Do interactives tend to compete with each other at events?
To be true to the brand, you want to create something that your neighbor across the way can't buy and get the same impact
at the next show. We once created some mechanical exhibits for an ED drug. The exhibits were so specific to their message
that the competitor couldn't do the same thing—it didn't make sense for their competitor. And then there was the Pfizer anti-infective
story. They were talking about their long history in anti-infectives, and the exhibit was all about that. Unless their competitor
had that same long history—and few do—they couldn't use the same interactives. They would have to come up with a different
way of doing it.
Why are interactives so good at collecting data?
Because they're computers. If you or I had to track and count, we couldn't. Our brains aren't made that way. But a computer
does it well. And it's fascinating. We encourage swiping people's card and gathering their information, but say you didn't.
Say you just tracked how many people went where, how many people did what. You can get very powerful information about what
part of your message is getting across. What are they answering correctly and incorrectly? If it's an interactive detail,
where are they going? What is of interest to your audience versus what you think is of interest to your audience?
And if you do the trade show several years in a row, at some point you're going to have a good amount of information about
who those attendees are and what they're doing and what they want. And that gives you power.
They're telling you how they want to be marketed to?
Exactly, you're not just pushing information, you are also getting information. Exhibitions are unique in that way. They are
one of the few places where if you want to listen to your client, you can. And it is especially true if you have something
where they're giving their opinions. Social interactives exist where you can start a discussion with the attendees, and they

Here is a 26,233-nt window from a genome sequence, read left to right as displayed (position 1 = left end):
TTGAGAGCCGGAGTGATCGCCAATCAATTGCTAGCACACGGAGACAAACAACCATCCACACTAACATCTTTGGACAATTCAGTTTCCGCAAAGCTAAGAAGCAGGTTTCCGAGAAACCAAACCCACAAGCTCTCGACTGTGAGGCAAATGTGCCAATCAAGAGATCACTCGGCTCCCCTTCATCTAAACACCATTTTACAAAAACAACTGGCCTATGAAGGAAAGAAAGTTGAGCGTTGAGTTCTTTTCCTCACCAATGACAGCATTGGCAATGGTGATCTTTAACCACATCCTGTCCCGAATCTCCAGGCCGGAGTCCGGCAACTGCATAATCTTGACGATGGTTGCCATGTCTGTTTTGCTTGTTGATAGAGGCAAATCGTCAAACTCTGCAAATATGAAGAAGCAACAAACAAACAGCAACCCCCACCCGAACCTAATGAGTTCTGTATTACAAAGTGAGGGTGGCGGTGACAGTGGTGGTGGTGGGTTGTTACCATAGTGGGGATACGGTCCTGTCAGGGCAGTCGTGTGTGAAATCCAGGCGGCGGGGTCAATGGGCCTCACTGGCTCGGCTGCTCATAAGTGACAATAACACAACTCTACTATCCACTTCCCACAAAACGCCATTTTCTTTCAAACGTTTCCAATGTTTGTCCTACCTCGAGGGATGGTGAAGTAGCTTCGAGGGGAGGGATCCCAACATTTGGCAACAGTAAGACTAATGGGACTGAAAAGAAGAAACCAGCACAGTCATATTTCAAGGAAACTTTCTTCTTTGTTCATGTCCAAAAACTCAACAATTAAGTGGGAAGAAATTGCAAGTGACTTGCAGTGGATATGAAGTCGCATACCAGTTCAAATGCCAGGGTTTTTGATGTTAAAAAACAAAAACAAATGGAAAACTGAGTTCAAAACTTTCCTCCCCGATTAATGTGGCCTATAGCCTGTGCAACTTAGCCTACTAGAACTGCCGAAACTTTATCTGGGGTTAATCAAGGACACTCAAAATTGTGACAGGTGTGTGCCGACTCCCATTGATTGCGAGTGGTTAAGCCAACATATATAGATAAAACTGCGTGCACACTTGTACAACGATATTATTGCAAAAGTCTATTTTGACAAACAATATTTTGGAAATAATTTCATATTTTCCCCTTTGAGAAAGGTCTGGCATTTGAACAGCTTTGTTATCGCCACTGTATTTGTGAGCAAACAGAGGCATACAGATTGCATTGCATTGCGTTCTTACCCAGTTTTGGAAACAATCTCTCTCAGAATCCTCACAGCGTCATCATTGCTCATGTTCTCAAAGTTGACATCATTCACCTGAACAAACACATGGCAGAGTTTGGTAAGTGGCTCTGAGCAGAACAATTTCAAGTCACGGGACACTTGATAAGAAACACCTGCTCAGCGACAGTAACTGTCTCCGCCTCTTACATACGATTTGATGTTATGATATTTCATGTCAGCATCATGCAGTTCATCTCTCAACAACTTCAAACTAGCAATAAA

will tell you the truth. You may not always like it, but it's very powerful. It would be silly not to want that.
9 Things You Should Know (and Do) About Healthcare Interactives
The coolest technology might blow people's minds, but it may be totally unsuitable for getting your brand message across
By Trent Oliver
Out On The Floor At Healthcare conventions these days, it's impossible not to notice how many attendees are spending their
time interacting with computers—taking quizzes, playing educational games, working with virtual patients. These interactive
exhibits, or "interactives" as they're called, are designed to educate, entertain, and measure responses from attendees.
Programs can range from informative touchscreen kiosks and competitive challenges to sophisticated experiences that allow
multiple attendees to explore information in a social way.
Interactives have been proven to be an effective means of educating attendees, building traffic, and producing measurable
data: Studies show that 25 percent of attendees notice interactives first within a booth, creating significant traffic-building
potential. Attendees also tend to remain in booths with interactive exhibits almost twice as long as in those without. Approximately
80 percent of attendees learn something new at convention exhibits with interactives, compared with 53 percent at exhibits
without. Lastly, because interactives are computer-based, they can easily collect large quantities of attendee information
and usage data that would be difficult and prohibitively expensive to measure manually.
Which is not to say all interactives are equally effective for all situations. As they've become a standard feature at healthcare
conventions, exhibit marketers and managers are finding that while the "coolest" technology may get your brand noticed, it
might not be effective in meeting your exhibit marketing goals.